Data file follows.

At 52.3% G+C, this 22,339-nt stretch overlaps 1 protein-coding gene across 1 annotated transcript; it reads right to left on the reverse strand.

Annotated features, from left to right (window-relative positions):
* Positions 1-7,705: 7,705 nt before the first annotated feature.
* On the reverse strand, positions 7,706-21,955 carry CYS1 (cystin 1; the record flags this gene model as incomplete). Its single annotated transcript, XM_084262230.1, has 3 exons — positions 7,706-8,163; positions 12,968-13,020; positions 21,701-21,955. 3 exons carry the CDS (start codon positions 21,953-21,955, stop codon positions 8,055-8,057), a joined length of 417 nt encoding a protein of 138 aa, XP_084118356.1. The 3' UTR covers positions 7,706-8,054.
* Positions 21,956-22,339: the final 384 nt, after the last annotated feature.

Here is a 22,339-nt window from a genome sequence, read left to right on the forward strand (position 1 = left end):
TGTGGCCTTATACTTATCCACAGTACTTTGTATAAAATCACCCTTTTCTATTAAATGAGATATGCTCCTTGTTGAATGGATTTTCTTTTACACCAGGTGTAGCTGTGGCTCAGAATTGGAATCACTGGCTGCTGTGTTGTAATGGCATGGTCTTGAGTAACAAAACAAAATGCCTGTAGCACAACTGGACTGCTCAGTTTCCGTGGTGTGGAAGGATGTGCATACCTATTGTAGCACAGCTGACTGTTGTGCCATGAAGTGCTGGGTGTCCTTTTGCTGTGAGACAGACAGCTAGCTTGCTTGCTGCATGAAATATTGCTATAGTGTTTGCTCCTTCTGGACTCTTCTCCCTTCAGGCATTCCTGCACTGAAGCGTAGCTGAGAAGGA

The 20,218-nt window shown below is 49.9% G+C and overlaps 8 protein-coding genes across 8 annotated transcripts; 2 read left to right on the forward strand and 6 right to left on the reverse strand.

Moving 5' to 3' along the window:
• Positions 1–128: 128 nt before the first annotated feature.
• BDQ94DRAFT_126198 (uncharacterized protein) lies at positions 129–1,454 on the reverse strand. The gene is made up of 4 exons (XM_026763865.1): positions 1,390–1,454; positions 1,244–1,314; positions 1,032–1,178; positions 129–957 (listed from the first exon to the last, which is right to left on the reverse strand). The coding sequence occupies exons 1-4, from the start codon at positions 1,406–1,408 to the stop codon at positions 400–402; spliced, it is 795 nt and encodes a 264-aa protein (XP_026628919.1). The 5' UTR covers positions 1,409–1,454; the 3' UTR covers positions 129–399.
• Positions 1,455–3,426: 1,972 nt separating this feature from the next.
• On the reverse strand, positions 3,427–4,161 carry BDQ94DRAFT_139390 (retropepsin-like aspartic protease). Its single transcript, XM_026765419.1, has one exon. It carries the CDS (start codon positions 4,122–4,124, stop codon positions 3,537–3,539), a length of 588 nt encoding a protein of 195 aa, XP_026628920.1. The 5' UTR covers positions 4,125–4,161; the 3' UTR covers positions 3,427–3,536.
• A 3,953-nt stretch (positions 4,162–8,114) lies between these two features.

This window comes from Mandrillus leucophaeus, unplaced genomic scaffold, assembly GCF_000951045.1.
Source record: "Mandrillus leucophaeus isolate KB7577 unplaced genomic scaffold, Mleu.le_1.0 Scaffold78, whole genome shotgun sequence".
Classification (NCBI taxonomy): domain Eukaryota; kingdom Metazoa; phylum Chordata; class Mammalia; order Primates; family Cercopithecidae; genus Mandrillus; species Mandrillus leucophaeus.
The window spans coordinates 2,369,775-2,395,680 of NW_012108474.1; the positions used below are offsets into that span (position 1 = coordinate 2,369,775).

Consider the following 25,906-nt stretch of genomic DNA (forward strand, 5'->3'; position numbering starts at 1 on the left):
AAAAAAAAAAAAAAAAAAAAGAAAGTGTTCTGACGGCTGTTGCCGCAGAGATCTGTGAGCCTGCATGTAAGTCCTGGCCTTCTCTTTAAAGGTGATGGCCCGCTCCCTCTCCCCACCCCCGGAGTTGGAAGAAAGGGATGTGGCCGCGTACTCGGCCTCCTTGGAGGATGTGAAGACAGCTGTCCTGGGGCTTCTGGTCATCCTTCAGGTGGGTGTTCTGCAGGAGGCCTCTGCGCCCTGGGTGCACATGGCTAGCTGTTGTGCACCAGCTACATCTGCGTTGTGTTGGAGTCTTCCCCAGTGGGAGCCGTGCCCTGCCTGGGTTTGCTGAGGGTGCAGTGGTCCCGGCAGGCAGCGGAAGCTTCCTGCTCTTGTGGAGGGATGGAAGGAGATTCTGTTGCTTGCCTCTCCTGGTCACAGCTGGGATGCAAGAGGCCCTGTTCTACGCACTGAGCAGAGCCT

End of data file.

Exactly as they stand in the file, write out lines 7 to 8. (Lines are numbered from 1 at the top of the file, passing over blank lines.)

TGTGGCCTTATACTTATCCACAGTACTTTGTATAAAATCACCCTTTTCTATTAAATGAGATATGCTCCTTGTTGAATGGATTTTCTTTTACACCAGGTGTAGCTGTGGCTCAGAATTGGAATCACTGGCTGCTGTGTTGTAATGGCATGGTCTTGAGTAACAAAACAAAATGCCTGTAGCACAACTGGACTGCTCAGTTTCCGTGGTGTGGAAGGATGTGCATACCTATTGTAGCACAGCTGACTGTTGTGCCATGAAGTGCTGGGTGTCCTTTTGCTGTGAGACAGACAGCTAGCTTGCTTGCTGCATGAAATATTGCTATAGTGTTTGCTCCTTCTGGACTCTTCTCCCTTCAGGCATTCCTGCACTGAAGCGTAGCTGAGAAGGA

The 20,218-nt window shown below is 49.9% G+C and overlaps 8 protein-coding genes across 8 annotated transcripts; 2 read left to right on the forward strand and 6 right to left on the reverse strand.